Francis Sheehy-Skeffington was a well known nationalist who had frequently spoken out against the recruitment of Irish nationals into the British army, in fact he had already been imprisoned for this. As the uprising was quashed, he was rounded up, along with many other rebel sympathisers, and detained at Portobello Barracks. When Bowen-Colthurst took his patrol out, he took Sheehy-Skeffington with him, informing him in no uncertain terms that he would be shot if the patrol came under fire.

At some point the patrol came across a young man, James Joseph Coade, in company with another teenager, Laurence Byrne. Both were in breach of a general curfew that had been imposed. When Coade began to walk away, Bowen-Colthurst ordered one of his men to stop him. Coade was duly stopped in his tracks by a rifle butt to the jaw, Without further ado, Bowen-Colthurst then shot him and took him back to the barracks where he died the next day.

Bowen-Colthurst had actually been looking for another man, a Dublin alderman named James Kelly, who owned a tobacconist shop. However, a man with the same name, also the owner of a tobacconist shop, was mistakenly targeted by the patrol. Bowen-Colthurst’s men entered the shop after hurling a grenade through the window causing injury to a member of staff. Two other men inside the shop, Tom Dickson and Patrick McIntyre, were immediately arrested. A further two men were detained but soon released.

According to later testimony by a doctor present at the barracks, Bowen-Colthurst was late to bed that night as he sat up reading his bible. In particular, he appeared to have seized upon a passage that read: “And these, my enemies …….bring them forth and slay them.” The next morning at around 10 a.m. he had Sheehy-Skeffington, McIntyre and Dickson brought to a yard inside the barracks where a firing squad made up of his own men were waiting for them. The three prisoners were then put up against a wall and summarily executed.

McIntyre and Dickson happened to be respectable journalists who wrote for newspapers opposed to the hard line nationalist movement, a fact that Bowen-Colthurst chose to ignore, or of which he was completely ignorant. Later, Bowen-Colthurst took his men to search Sheehy-Skeffington’s home in an attempt to find evidence to support his execution.

During another patrol Bowen-Colthurst came across Richard O’Carroll, yet another local alderman, who was also a known rebel sympathiser. During this encounter O’Carrol openly expressed his continued support for the uprising, whereupon Bowen-Colthurst took out his revolver and shot him dead in the street. Shortly after that, he stopped and questioned another teenager. When the young man refused to answer him, Bowen-Colthurst forced him to his knees and shot him dead too.

Meanwhile, Sheehy-Skeffington’s wife, Hannah, had already been to the barracks to enquire about her husband’s whereabouts, but she was sent packing amid denials over rumours of his fate. Hannah, however, was no shrinking violet, in fact she was a suffragette who had founded the Irish Women’s Workers’ Union. As a resilient and capable campaigner, and having learned of her husband’s demise, she pressed the British government for answers. 

Back at the barracks, Fletcher-Vane was horrified and tried to raise the issue with his superiors in Ireland, but he was sent back to England instead, away from the controversy. Once back in London, he immediately took up the matter with Lord Kitchener, as well as Maurice Bonham-Carter, Principal Private Secretary to the Prime Minister. Within a week of doing so, Bowen-Colthurst was arrested and subsequently charged with murder. At his court martial he was found guilty but was deemed to have acted out of temporary insanity. However, the search of Sheehy-Skeffington’s house after his execution strongly suggests that Bowen-Colthurst was in full possession of his mental faculties.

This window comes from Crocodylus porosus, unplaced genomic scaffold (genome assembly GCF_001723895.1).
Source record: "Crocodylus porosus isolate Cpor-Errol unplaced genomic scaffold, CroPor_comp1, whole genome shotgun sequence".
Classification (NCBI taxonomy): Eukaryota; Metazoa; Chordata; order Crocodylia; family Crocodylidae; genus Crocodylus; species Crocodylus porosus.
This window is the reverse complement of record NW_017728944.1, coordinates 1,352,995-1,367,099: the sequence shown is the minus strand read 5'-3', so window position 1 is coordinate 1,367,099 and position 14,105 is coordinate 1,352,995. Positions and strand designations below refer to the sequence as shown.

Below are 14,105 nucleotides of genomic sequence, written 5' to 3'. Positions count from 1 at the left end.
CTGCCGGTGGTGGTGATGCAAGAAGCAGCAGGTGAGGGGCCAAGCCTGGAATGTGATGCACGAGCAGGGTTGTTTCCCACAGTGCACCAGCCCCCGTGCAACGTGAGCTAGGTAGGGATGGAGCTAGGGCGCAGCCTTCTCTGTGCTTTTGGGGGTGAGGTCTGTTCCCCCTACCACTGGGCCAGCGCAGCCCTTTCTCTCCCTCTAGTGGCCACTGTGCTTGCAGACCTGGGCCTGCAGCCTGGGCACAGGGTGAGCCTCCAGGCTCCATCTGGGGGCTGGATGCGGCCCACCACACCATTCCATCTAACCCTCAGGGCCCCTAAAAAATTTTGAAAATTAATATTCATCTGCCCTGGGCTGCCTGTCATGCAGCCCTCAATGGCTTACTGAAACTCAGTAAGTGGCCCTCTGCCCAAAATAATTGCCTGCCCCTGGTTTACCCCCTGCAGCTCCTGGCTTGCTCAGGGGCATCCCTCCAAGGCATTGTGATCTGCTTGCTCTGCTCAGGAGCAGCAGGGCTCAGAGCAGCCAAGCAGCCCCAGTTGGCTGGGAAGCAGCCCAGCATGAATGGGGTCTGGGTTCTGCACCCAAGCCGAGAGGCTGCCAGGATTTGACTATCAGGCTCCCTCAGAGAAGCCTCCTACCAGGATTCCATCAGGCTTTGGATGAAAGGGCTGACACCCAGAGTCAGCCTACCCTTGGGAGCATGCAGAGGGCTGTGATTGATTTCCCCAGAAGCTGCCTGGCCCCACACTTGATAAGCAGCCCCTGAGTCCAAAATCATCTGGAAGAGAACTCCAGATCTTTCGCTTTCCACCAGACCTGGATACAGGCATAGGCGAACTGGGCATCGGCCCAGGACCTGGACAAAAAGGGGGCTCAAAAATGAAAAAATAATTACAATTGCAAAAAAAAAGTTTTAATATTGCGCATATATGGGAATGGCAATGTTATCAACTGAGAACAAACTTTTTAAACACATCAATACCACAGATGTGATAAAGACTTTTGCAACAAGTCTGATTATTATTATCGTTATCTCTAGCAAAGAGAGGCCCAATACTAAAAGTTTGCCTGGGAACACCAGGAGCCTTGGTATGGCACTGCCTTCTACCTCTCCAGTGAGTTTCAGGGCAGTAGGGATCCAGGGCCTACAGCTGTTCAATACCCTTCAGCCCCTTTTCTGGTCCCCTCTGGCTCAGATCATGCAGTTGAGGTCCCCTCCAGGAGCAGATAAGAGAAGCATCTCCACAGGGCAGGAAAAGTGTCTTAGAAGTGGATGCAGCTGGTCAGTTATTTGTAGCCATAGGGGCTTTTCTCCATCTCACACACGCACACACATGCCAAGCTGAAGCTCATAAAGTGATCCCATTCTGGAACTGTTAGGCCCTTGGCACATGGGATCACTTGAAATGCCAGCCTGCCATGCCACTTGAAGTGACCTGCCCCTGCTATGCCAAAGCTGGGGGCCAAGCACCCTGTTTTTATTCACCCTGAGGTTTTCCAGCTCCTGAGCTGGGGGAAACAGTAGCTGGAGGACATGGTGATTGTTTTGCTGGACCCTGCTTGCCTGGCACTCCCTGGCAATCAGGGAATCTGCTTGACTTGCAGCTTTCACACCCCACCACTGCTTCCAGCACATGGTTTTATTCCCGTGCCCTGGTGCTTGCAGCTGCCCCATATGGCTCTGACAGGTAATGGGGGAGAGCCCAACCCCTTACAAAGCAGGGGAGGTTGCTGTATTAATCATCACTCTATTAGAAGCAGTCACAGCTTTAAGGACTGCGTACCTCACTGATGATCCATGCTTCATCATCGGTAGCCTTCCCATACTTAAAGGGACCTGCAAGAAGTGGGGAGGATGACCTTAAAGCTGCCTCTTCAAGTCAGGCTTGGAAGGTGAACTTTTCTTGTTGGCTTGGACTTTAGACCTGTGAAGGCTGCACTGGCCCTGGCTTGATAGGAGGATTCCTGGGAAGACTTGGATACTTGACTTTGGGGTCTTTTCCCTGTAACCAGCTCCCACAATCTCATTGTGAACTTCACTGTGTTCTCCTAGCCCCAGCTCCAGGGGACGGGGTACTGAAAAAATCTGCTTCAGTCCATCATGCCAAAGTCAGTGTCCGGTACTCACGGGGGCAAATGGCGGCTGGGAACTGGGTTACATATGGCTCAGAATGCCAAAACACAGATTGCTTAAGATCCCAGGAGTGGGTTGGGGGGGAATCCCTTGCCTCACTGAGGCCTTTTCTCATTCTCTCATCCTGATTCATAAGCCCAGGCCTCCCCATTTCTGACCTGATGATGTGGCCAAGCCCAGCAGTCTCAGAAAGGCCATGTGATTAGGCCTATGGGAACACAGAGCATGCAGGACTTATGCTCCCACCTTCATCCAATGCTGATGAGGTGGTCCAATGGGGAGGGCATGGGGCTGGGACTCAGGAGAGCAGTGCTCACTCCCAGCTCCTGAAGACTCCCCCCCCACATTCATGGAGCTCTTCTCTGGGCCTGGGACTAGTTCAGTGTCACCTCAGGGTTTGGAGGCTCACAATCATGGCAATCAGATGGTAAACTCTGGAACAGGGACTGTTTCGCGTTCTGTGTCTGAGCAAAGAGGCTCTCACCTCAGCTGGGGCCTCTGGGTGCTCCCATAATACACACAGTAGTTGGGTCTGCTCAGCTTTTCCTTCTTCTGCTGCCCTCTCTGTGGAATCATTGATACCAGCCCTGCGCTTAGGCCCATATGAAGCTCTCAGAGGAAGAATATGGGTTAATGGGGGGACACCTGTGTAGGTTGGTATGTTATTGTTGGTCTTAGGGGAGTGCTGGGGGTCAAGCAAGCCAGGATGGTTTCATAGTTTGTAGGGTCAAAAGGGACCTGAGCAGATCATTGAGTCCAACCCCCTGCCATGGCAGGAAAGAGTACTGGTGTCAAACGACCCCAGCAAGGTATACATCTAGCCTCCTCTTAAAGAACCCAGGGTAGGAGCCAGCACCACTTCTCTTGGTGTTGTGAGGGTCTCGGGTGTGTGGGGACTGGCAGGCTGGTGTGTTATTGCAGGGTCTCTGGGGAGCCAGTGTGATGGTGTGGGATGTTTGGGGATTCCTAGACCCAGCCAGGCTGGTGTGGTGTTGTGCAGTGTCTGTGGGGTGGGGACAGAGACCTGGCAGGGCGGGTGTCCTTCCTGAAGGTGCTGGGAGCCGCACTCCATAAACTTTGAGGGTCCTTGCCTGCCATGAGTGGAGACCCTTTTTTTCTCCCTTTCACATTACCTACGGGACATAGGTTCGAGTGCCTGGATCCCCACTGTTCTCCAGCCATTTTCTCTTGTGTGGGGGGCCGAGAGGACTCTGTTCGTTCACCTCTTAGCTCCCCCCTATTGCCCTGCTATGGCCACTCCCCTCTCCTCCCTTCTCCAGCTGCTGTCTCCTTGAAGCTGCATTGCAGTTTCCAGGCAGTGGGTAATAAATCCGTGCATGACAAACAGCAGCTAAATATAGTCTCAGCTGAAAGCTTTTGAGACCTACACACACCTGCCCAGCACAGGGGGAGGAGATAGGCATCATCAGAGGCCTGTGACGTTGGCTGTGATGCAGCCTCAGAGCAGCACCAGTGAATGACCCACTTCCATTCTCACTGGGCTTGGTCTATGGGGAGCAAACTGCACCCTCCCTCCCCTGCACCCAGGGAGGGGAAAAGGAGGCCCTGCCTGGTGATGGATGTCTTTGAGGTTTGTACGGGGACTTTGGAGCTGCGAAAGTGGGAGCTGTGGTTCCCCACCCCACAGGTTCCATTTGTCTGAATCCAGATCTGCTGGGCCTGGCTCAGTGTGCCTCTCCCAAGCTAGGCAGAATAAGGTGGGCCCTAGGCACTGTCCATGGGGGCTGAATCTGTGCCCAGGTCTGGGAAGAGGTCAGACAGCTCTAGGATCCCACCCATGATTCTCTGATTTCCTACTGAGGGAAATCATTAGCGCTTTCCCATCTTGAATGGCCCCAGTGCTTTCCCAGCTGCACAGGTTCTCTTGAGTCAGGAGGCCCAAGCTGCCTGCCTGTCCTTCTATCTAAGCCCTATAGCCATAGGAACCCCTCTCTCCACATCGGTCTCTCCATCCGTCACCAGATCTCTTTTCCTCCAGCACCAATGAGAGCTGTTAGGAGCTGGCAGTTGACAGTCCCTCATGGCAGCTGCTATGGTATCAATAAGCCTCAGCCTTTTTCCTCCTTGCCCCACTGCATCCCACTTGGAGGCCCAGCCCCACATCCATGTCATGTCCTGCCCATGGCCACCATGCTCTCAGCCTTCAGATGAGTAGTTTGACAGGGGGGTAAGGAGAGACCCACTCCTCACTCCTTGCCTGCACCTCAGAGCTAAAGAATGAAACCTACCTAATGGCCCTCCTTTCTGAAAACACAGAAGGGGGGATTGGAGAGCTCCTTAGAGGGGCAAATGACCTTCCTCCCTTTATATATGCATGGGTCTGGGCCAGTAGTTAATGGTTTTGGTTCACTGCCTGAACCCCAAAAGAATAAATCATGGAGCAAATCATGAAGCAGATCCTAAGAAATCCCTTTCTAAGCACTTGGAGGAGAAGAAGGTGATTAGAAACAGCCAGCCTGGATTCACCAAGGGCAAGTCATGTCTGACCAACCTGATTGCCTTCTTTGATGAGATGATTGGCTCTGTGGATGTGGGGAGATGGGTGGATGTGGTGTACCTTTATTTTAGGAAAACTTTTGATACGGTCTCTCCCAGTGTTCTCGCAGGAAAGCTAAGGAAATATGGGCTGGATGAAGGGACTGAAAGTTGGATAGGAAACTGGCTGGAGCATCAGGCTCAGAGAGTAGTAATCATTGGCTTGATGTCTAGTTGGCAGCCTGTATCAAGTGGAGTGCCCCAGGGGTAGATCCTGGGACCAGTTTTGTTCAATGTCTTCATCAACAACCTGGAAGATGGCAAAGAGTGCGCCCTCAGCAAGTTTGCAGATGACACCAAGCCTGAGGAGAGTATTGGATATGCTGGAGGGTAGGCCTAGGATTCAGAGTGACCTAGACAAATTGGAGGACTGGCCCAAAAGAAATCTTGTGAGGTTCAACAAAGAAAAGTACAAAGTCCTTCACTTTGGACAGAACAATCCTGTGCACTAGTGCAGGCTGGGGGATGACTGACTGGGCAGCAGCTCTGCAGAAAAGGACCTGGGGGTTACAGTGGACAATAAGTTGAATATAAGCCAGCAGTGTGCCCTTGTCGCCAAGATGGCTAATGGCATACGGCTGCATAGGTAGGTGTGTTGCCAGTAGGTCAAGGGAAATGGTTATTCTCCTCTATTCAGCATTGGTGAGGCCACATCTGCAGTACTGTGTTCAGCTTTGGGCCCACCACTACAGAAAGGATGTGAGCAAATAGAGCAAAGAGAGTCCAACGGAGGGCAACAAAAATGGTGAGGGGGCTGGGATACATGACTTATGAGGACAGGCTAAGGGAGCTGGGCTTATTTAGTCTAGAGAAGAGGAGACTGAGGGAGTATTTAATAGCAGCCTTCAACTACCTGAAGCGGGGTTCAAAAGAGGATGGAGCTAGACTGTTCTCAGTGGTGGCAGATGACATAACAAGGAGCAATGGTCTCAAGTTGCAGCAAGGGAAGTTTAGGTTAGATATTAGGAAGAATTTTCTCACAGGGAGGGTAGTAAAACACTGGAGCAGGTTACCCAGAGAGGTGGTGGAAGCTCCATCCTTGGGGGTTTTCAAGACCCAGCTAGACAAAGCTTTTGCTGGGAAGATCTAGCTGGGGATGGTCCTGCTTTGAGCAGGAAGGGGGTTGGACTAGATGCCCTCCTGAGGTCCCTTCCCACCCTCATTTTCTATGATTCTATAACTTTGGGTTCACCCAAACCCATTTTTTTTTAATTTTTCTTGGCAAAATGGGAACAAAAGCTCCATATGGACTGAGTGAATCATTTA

He was committed to Broadmoor but only served a year there, after which time he was released having apparently made a full recovery. He moved, or was perhaps re-located, to the Okanagan Valley in British Columbia where he lived happily until his death in 1965. Towards the end of his life he spoke publicly about his dismissal from the army, claiming that he had been the subject of a miscarriage of justice and had been badly treated throughout the affair. He continued to maintain that documentary evidence that could have exonerated him had been deliberately withheld.

Bowen-Colthurst had previously served in the Boer War, India and Tibet. He had been part of the original BEF (Royal Irish Rifles) but had been sent home under a cloud. He had resented the British retreat from Mons, and on one occasion had even turned his men around threatening to advance on the enemy rather than retire. A few weeks later, he was suspected of carrying out an attack on a German position despite being ordered not to do so; an attack in which he was wounded and which also resulted in other casualties. In the light of such intemperate and erratic behaviour he was considered too much of a liability and was sent home. 

As for Fletcher-Vane, he was dismissed from the army after Sir John Maxwell filed an adverse report on him. From there he slipped out of public life and into obscurity. Hannah Sheehy-Skeffington continued to press for a public inquiry, and at one point she was offered financial compensation for her husband’s death, an offer she flatly refused. Eventually, a commission of inquiry was convened, but it lasted just six days and left many questions unanswered. In 1920 Bowen-Colthurst’s family home in Ireland was burnt to the ground. Republican militants swore to hunt him down and kill him, though they never managed to carry out that threat.

Today, a brick containing a compacted bullet is held by the National Museum of Ireland. The bullet is said to have been one that killed Francis Sheehy-Skeffington and the brick is said to be one of several that were dug out and replaced as part of the attempted cover up following the execution of the three men. The story goes that a bricklayer employed to replace it managed to smuggle it out of the barracks and gave it to Hannah.

Finally, Bowen-Colthurst’s brother, Captain Robert Macgregor Bowen-Colthurst was killed in action on the 15th March 1915 serving with the 1st Leinster Regiment, aged 31. He is commemorated on the Menin Gate. So ends an amazing roller-coaster of a tale. One of the things I really enjoyed about researching and writing my books on Arras was the way in which I was sometimes able to weave individuals and their stories together. This particular tale, although unrelated to Arras, is a great example of that. As I say, curiosity often pays off, sometimes spectacularly.